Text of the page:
Tinctures were the delivery method Western medicine used for marijuana for more than 90 years. Major U.S. pharmaceutical companies produced them from the midnineteenth century until cannabis was removed from the United States Pharmacopeia in 1942. The Marihuana Tax Act of 1937 made production of cannabis medicines prohibitively expensive, and there was a turn away from botanical medicines to synthesized and purified drugs than could be injected.
THC had not been discovered, and no one knew what was creating marijuana’s effects or how to standardize them. This created significant quality control issues. Our ability to test for the cannabinoids provides the opportunity to produce dose-controlled medicines. GW Pharmaceuticals in the U.K. has registered Sativex, a 50:50 THC:CBD extract, and Epidiolex, a high-CBD extract. Both drugs are alcohol-based marijuana tinctures that are sprayed under the tongue.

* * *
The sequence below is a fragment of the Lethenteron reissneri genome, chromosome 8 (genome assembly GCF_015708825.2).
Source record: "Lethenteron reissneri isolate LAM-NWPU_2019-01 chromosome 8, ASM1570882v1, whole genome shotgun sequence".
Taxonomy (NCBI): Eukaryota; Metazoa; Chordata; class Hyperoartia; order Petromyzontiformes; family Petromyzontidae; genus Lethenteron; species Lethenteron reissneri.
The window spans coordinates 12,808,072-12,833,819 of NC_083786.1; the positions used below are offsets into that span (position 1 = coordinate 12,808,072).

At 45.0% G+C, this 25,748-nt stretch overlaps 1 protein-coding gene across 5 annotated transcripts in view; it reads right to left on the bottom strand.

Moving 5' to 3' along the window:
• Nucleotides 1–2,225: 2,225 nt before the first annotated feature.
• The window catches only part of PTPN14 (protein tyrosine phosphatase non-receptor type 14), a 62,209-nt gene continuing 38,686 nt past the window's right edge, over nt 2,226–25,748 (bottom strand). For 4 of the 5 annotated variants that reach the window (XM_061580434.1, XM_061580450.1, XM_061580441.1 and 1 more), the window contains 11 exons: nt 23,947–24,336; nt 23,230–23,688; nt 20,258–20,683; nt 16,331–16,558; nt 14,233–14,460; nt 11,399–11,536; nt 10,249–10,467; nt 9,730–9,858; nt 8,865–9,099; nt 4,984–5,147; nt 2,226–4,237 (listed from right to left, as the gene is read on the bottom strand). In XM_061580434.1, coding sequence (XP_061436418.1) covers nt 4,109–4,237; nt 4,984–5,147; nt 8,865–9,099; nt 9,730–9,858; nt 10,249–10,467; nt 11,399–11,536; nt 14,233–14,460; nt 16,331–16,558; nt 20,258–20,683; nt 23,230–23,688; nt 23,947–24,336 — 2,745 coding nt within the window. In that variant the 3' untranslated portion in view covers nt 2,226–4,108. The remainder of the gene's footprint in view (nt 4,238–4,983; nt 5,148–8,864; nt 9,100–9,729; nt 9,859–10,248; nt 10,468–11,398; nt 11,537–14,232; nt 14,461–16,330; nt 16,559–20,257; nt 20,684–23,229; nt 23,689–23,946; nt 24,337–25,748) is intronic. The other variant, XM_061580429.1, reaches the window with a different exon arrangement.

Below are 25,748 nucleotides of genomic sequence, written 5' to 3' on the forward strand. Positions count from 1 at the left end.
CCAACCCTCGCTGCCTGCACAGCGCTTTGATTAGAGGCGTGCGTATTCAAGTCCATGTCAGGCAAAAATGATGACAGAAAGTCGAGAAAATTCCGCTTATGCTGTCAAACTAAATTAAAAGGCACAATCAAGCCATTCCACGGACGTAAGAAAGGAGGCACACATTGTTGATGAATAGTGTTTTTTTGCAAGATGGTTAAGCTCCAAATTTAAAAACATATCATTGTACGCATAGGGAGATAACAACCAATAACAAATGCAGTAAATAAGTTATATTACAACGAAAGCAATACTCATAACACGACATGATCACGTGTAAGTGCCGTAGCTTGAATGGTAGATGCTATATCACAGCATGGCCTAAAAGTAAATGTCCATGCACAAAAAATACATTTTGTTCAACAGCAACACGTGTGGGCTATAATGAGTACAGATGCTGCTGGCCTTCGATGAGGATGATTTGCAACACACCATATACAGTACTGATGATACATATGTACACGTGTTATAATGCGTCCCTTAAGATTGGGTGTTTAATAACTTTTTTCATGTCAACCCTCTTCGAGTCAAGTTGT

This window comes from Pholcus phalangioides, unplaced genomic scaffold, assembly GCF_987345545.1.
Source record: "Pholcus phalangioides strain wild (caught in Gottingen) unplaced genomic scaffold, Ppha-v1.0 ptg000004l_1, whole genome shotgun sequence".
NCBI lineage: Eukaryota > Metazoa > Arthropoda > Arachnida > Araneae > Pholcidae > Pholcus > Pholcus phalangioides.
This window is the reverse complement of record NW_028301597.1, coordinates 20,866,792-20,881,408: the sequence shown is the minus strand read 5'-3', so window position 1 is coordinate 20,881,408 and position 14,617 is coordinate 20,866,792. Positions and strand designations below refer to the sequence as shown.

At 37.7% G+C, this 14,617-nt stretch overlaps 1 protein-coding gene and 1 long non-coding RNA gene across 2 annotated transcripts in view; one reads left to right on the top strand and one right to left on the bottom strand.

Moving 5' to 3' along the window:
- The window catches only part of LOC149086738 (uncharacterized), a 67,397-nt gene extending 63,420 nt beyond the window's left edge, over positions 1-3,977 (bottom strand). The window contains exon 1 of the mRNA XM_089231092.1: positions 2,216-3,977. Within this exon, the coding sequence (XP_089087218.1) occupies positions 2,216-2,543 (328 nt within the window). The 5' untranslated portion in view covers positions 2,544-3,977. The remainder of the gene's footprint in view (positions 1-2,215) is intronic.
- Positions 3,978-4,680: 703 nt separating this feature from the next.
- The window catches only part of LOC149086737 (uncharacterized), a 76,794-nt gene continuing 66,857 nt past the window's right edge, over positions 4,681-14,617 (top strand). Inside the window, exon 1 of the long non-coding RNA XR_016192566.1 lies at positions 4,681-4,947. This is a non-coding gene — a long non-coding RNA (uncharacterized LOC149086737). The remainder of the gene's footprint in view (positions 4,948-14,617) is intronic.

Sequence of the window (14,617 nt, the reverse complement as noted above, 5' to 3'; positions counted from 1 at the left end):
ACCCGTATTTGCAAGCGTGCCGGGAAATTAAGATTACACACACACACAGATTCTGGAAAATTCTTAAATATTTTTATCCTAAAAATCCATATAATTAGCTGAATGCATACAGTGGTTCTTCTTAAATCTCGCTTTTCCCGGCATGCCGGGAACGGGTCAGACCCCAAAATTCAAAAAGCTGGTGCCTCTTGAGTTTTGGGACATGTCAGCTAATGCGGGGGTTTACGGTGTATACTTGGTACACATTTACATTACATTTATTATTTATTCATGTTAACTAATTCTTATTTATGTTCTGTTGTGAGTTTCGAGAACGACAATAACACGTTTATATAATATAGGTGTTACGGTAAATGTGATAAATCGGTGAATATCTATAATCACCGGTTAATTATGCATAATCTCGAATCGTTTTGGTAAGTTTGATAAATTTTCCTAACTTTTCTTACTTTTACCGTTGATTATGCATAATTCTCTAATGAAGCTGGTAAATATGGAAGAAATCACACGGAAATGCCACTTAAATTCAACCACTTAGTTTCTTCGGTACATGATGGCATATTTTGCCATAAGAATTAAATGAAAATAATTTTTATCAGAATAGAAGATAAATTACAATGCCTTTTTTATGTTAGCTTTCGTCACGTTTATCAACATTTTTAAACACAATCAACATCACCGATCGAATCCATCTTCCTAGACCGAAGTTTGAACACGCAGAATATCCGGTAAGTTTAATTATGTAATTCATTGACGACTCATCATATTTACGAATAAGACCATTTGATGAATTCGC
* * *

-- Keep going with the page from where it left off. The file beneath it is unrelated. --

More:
To strain the tincture, line a sieve or metal colander with cheesecloth and place it over a clean metal or glass bowl. Pick the type of cheesecloth based on how big the plant particles are that you want to catch. Cheesecloth comes in different grades, based on how tight the weave is, just as printing screens that can be used for sifting kief are graded based on how fine the mesh is.
Cheesecloth grades range from the very loosely woven #10 to the extra-fine #90. Unlike the symmetrical mesh of metal and plastic sifting screens, the number of threads per inch in cheesecloth varies horizontally and vertically, as seen below. Use a looser grade for straining freshly chopped plant material; it catches the plant material and does not clog.
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Cheesecloth grade #60 to grade #90 is best for straining ground and powdered dried herb for tincture making to avoid sludge build-up. Using fine-grade cloth requires patience because it takes a long time for the extract to seep through.